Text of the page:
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By Staff Reporter : PNG Today

High inflation expected as foreign reserves run dry in PNG

Commentary by  ‎Tiri Kuimbakul‎ 

I am sorry to be the bearer of bad and worrying news on this bright Sunday morning but the truth must be told regarding the current state of our economy.

Our foreign exchange levels are so low that the Bank of PNG has been rationing foreign currency by limiting how much people can send out. Many foreign suppliers are waiting to be paid for goods they have sold to PNG-based importers. The Central Bank's efforts to borrow foreign currency from the International Finance Corporation, which is the commercial arm of the World Bank, in order to relieve the large build up of import orders to the tune of some K2 billion, are rumoured to have been unsuccessful. The public should receive confirmation about this rumour in the coming week.

We can expect a blow out in the 2016 national budget deficit as a consequence of lower than expected income. The budgeted deficit was K2.1 billion. This hole was expected to be patched by the issuing of government bonds in international financial markets. This plan has been shelved because it has been judged to be an unviable proposition given the depressed state of the world economy, as well as the fact that PNG's credit rating has been downgraded. We can therefore expect a supplementary budget in the next sitting of Parliament which should result in major cuts across all areas.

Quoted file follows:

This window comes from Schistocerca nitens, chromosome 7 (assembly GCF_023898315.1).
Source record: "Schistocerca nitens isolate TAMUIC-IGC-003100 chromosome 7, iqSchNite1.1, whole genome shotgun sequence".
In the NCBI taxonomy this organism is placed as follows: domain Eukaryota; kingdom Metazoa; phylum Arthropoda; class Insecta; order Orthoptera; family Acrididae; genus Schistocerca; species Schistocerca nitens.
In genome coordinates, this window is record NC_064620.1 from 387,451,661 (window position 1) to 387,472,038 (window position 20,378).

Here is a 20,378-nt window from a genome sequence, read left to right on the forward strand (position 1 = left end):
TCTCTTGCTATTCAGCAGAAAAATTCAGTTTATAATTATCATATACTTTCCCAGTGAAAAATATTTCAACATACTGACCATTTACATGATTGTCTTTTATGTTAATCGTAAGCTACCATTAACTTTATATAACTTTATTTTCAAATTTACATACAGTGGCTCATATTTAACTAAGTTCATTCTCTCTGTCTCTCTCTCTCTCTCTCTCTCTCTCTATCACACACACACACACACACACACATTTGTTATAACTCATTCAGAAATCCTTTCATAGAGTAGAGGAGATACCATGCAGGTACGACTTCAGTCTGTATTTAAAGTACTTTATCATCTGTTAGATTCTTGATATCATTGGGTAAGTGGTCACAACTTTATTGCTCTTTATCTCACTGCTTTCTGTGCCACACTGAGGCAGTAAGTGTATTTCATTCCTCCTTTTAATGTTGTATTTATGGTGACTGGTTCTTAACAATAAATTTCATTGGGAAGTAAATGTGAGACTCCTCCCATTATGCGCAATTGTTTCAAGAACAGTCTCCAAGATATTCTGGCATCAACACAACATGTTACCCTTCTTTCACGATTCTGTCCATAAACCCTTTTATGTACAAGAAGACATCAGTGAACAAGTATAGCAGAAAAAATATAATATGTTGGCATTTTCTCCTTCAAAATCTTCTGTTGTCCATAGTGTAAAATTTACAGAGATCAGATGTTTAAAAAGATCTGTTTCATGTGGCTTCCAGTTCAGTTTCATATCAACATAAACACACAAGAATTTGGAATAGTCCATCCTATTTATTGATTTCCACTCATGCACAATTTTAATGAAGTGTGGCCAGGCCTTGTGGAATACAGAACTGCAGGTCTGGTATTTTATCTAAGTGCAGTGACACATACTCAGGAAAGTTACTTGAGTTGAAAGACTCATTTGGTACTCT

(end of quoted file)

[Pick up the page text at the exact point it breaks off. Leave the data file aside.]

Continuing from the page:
The cashflow situation seems to be worsening despite assurances from the government to the contrary. Any funds as are coming in are being used to service debts and pay public servants, and service providers' bills are piling up.

Our foreign missions are said to be starved of funds. They are surviving on visa fees.
Our official national debt is around K20 billion. If we add the loans taken by state owned entities as well as unpaid commitments such as super fund contributions and outstanding bills owed to contractors and service providers, the actual figure is somewhere between K30 and K40 billion. At this rate, PNG has gone past the legal Deficit to GDP ratio of 35%.
An increasing number of people have become jobless as companies try to survive in the new economy, adding to the already high unemployment level. Some companies are actually reported to be about to close down altogether.

Prices of goods and services are set to escalate. Life is going to get tough before it gets better.
The underlying reason for the predicament is not low world commodity prices as our leaders would have us believe; it is actually mismanagement coupled with corruption. We have simply borrowed too much and squandered as well as stolen from ourselves in our greed and selfishness.
I don't want to sound like I am making a political statement here but as someone who is a keen observer of economic management and its ramifications on living standards, I don't think the present coalition government deserves another term.

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Posted by Staff Reporter : PNG Today on 6:24 PM. Filed under . You can follow any responses to this entry through the RSS 2.0. Share this Article


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